By: David Sklar Emailed: 1728 times Printed: 2329 times
You want to set a cookie.
Cookies are sent with the HTTP headers, so setcookie( ) must be called before any output is generated.
You can pass additional arguments to setcookie() to control cookie behavior. The third argument to setcookie( ) is an expiration time, expressed as an epoch timestamp. For example, this cookie expires at noon GMT on December 3, 2004:
If the third argument to setcookie( ) is missing (or empty), the cookie expires when the browser is closed. Also, many systems can't handle a cookie expiration time greater than 2147483647, because that's the largest epoch timestamp that fits in a 32-bit integer.
The fourth argument to setcookie( ) is a path. The cookie is sent back to the server only when pages whose path begin with the specified string are requested. For example, the following cookie is sent back only to pages whose path begins with /products/:
The page that's setting this cookie doesn't have to have a URL that begins with /products/, but the following cookie is sent back only to pages that do.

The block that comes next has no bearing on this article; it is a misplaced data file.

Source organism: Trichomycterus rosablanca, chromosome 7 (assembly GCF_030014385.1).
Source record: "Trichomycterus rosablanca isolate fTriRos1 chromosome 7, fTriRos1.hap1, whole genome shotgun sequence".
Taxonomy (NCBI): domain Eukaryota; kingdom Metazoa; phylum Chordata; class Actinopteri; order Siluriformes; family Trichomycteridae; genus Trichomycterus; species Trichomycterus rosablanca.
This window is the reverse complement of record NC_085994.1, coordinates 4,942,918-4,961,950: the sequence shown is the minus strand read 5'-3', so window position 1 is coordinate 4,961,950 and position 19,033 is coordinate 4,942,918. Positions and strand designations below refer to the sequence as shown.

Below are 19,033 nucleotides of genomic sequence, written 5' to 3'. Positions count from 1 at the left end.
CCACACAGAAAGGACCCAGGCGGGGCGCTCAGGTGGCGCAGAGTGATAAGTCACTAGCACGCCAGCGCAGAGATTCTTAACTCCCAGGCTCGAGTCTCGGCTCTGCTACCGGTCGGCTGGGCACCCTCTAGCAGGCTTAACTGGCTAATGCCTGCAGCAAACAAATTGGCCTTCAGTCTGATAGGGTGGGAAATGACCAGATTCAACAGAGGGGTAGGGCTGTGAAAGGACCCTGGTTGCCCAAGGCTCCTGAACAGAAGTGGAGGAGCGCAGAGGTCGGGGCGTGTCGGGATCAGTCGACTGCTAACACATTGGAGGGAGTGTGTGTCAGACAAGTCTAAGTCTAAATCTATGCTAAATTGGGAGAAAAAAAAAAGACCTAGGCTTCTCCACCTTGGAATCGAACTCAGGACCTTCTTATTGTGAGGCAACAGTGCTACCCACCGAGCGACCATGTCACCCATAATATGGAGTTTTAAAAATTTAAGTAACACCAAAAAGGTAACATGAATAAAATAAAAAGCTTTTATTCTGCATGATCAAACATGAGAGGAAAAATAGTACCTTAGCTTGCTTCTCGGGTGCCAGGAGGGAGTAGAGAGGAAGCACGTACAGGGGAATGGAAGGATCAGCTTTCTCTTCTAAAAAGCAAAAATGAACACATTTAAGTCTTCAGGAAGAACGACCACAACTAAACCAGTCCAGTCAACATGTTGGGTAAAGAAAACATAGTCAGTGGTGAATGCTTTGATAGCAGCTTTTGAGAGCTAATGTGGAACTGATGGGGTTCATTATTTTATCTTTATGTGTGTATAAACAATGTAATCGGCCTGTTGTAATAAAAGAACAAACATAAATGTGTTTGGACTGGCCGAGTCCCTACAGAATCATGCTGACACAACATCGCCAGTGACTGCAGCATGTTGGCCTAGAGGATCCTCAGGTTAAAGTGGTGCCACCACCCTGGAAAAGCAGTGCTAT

The fifth argument to setcookie( ) is a domain. The cookie is sent back to the server only when pages whose hostname ends with the specified domain are requested. For example, the first cookie in the following code is sent back to all hosts in the example.com domain, but the second cookie is sent only with requests to the host jeannie.example.com:
setcookie('flavor','chocolate chip','','','.example.com'); setcookie('flavor','chocolate chip','','','jeannie.example.com');
If the first cookie's domain was just example.com instead of .example.com, it would be sent only to the single host example.com (and not www.example.com or jeannie.example.com).
The last optional argument to setcookie( ) is a flag that if set to 1, instructs the browser only to send the cookie over an SSL connection. This can be useful if the cookie contains sensitive information, but remember that the data in the cookie is stored in the clear on the user's computer.
Different browsers handle cookies in slightly different ways, especially with regard to how strictly they match path and domain strings and how they determine priority between different cookies of the same name. The setcookie( ) page of the online manual has helpful clarifications of these differences.
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